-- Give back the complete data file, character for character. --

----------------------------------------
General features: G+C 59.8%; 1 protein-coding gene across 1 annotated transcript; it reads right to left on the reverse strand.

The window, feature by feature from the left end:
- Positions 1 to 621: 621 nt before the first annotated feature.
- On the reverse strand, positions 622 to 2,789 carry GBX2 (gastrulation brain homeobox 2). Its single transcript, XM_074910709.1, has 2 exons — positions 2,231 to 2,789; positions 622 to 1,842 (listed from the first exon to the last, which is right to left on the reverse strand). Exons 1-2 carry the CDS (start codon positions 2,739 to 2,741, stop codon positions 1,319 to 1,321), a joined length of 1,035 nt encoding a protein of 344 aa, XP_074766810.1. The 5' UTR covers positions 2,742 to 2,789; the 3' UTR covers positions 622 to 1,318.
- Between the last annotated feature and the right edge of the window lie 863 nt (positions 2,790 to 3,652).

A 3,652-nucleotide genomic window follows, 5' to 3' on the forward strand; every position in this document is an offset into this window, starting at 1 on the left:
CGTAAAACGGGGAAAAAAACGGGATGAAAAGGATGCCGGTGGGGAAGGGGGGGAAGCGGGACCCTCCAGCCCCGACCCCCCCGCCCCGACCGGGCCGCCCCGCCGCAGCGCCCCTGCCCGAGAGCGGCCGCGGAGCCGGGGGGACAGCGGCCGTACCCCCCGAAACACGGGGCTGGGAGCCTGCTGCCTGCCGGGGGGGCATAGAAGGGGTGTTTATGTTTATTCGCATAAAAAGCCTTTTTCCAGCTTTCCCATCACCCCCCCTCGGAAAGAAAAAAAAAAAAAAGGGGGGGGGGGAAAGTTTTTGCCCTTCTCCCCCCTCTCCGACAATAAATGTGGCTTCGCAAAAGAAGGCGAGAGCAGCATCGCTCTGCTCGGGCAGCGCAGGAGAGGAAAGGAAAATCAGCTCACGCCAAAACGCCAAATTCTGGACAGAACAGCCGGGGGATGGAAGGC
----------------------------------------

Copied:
General features: G+C 59.8%; 1 protein-coding gene across 1 annotated transcript; it reads right to left on the reverse strand.

The window, feature by feature from the left end:
- Positions 1 to 621: 621 nt before the first annotated feature.
- On the reverse strand, positions 622 to 2,789 carry GBX2 (gastrulation brain homeobox 2). Its single transcript, XM_074910709.1, has 2 exons — positions 2,231 to 2,789; positions 622 to 1,842 (listed from the first exon to the last, which is right to left on the reverse strand). Exons 1-2 carry the CDS (start codon positions 2,739 to 2,741, stop codon positions 1,319 to 1,321), a joined length of 1,035 nt encoding a protein of 344 aa, XP_074766810.1. The 5' UTR covers positions 2,742 to 2,789; the 3' UTR covers positions 622 to 1,318.
- Between the last annotated feature and the right edge of the window lie 863 nt (positions 2,790 to 3,652).

A 3,652-nucleotide genomic window follows, 5' to 3' on the forward strand; every position in this document is an offset into this window, starting at 1 on the left:
CGTAAAACGGGGAAAAAAACGGGATGAAAAGGATGCCGGTGGGGAAGGGGGGGAAGCGGGACCCTCCAGCCCCGACCCCCCCGCCCCGACCGGGCCGCCCCGCCGCAGCGCCCCTGCCCGAGAGCGGCCGCGGAGCCGGGGGGACAGCGGCCGTACCCCCCGAAACACGGGGCTGGGAGCCTGCTGCCTGCCGGGGGGGCATAGAAGGGGTGTTTATGTTTATTCGCATAAAAAGCCTTTTTCCAGCTTTCCCATCACCCCCCCTCGGAAAGAAAAAAAAAAAAAAGGGGGGGGGGGAAAGTTTTTGCCCTTCTCCCCCCTCTCCGACAATAAATGTGGCTTCGCAAAAGAAGGCGAGAGCAGCATCGCTCTGCTCGGGCAGCGCAGGAGAGGAAAGGAAAATCAGCTCACGCCAAAACGCCAAATTCTGGACAGAACAGCCGGGGGATGGAAGGC